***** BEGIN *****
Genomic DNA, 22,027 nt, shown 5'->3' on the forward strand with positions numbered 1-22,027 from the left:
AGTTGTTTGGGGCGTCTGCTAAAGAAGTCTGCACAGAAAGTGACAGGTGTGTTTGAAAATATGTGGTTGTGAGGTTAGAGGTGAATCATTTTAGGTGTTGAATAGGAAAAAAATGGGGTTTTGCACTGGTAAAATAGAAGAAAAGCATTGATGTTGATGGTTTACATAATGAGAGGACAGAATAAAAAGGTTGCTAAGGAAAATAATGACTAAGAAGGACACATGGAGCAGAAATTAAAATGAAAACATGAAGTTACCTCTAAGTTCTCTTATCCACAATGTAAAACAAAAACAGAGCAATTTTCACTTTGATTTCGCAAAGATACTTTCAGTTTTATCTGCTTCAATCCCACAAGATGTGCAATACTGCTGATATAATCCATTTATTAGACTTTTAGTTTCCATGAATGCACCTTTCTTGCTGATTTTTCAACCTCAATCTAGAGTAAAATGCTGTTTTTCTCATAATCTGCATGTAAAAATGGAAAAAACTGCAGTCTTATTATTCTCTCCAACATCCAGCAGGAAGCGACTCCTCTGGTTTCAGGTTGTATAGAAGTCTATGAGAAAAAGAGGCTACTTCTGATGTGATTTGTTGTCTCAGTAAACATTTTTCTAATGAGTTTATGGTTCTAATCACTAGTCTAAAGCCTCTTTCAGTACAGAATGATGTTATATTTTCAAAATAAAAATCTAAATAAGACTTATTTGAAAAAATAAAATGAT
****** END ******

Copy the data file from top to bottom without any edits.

Genomic DNA, 22,027 nt, shown 5'->3' on the forward strand with positions numbered 1-22,027 from the left:
AGTTGTTTGGGGCGTCTGCTAAAGAAGTCTGCACAGAAAGTGACAGGTGTGTTTGAAAATATGTGGTTGTGAGGTTAGAGGTGAATCATTTTAGGTGTTGAATAGGAAAAAAATGGGGTTTTGCACTGGTAAAATAGAAGAAAAGCATTGATGTTGATGGTTTACATAATGAGAGGACAGAATAAAAAGGTTGCTAAGGAAAATAATGACTAAGAAGGACACATGGAGCAGAAATTAAAATGAAAACATGAAGTTACCTCTAAGTTCTCTTATCCACAATGTAAAACAAAAACAGAGCAATTTTCACTTTGATTTCGCAAAGATACTTTCAGTTTTATCTGCTTCAATCCCACAAGATGTGCAATACTGCTGATATAATCCATTTATTAGACTTTTAGTTTCCATGAATGCACCTTTCTTGCTGATTTTTCAACCTCAATCTAGAGTAAAATGCTGTTTTTCTCATAATCTGCATGTAAAAATGGAAAAAACTGCAGTCTTATTATTCTCTCCAACATCCAGCAGGAAGCGACTCCTCTGGTTTCAGGTTGTATAGAAGTCTATGAGAAAAAGAGGCTACTTCTGATGTGATTTGTTGTCTCAGTAAACATTTTTCTAATGAGTTTATGGTTCTAATCACTAGTCTAAAGCCTCTTTCAGTACAGAATGATGTTATATTTTCAAAATAAAAATCTAAATAAGACTTATTTGAAAAAATAAAATGAT